Ben Platt and the producers of the Broadway revival of the 1998 musical "Parade" condemned antisemitic protests that took place outside the musical's first preview performance at the Bernard B. Jacobs Theatre in New York City.
"Parade" follows the true story of Leo Frank, a Jewish factory manager who was convicted of raping and murdering a 13-year-old employee named Mary Phagan in 1913. Today, the consensus is that he was wrongly convicted, but at the time, amid rising antisemitic tensions across Georgia, Frank was kidnapped from prison in 1915 and lynched in Phagan's hometown. The public act of violence was spurred by Georgia governor commuting Frank's death sentence to life in prison. Frank's highly publicized case continues to be of public interest today, after the Fulton County District Attorney in Georgia reopened the investigation in 2019 to prove his innocence.
Patrons attending Tuesday night's preview performance were caught in the middle of a protest led by members of the neo-Nazi group the National Socialist Movement. Several sign-wielding protesters outside of the theater were heard calling Frank a "pedophile," per a social media video shared by The Forward engagement editor Jake Wasserman.
In an Instagram video posted Tuesday, Platt — who stars in the lead role as Frank — denounced the neo-Nazi protesters "from a really disgusting group" who were "spreading antisemitic rhetoric":
"For those who don't know, there were a few neo-Nazi protesters from a really disgusting group outside of the theater, bothering some of our patrons on their way in and saying antisemitic things about Leo Frank, who the show is about, and just spreading antisemitic rhetoric that led to this whole story in the first place," the Tony Award-winning actor said.
He continued, "If you don't know about it, I encourage you to look up the story and most importantly encourage you to come see the show, and it was definitely very ugly and scary but a wonderful reminder of why we're telling this particular story and how special and powerful art and, particularly, theater can be. And just made me feel extra, extra grateful to be the one who gets to tell this particular story and to carry on this legacy of Leo.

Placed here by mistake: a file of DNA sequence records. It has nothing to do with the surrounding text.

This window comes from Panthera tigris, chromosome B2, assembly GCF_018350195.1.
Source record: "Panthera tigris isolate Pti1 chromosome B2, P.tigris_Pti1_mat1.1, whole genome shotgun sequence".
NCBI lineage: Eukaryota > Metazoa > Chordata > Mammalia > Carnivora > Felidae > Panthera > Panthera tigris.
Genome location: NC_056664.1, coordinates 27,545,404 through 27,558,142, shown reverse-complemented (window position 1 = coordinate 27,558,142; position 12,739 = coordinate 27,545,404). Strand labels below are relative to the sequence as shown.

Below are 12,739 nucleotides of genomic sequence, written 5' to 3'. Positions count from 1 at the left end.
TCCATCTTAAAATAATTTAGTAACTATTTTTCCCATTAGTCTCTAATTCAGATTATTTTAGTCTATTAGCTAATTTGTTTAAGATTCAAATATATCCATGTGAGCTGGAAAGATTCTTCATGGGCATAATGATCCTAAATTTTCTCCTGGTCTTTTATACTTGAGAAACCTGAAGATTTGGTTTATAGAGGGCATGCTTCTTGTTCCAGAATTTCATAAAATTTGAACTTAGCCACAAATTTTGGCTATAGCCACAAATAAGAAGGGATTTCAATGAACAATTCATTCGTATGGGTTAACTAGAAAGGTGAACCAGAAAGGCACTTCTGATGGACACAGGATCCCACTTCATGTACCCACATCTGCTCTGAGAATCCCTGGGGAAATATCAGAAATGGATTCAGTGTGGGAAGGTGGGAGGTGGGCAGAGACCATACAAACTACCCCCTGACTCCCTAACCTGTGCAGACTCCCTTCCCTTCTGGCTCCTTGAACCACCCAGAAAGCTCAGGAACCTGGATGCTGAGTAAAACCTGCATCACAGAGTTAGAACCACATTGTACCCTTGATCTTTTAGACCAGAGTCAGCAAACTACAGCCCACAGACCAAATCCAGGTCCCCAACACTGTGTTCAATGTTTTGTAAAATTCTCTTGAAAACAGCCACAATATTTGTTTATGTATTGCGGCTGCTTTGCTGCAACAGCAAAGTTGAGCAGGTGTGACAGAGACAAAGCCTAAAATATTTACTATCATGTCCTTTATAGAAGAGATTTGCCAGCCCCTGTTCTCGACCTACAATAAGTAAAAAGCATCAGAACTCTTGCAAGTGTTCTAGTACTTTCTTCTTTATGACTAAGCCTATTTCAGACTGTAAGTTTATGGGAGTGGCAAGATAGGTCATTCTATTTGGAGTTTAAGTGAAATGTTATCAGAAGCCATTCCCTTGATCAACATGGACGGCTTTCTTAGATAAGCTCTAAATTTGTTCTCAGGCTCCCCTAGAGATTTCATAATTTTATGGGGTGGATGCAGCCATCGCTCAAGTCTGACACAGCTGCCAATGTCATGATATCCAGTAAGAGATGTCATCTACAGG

"I just think that now is really the moment for this particular piece," Platt concluded. "And I felt that I just wanted the button on the evening, at least for me personally, to be to celebrate what a beautiful experience it is and what gorgeous work all my wonderful colleagues did tonight, not the really ugly actions of a few people who are spreading evil."
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The musical's producers also released a statement on Wednesday, per The Hollywood Reporter, saying, "If there is any remaining doubt out there about the urgency of telling this story in this moment in history, the vileness on display last night should put it to rest. We stand by the valiant Broadway cast that brings this vital story to life each night."
"Parade" premiered on Broadway in December 1998 and also features a book by Alfred Uhry — the Tony, Pulitzer Prize and Academy Award-winning playwright and screenwriter. The musical returned to Broadway Tuesday night following a sold-out run last fall at New York City Center. It is slated to officially open March 16 at the Bernard B. Jacobs Theatre.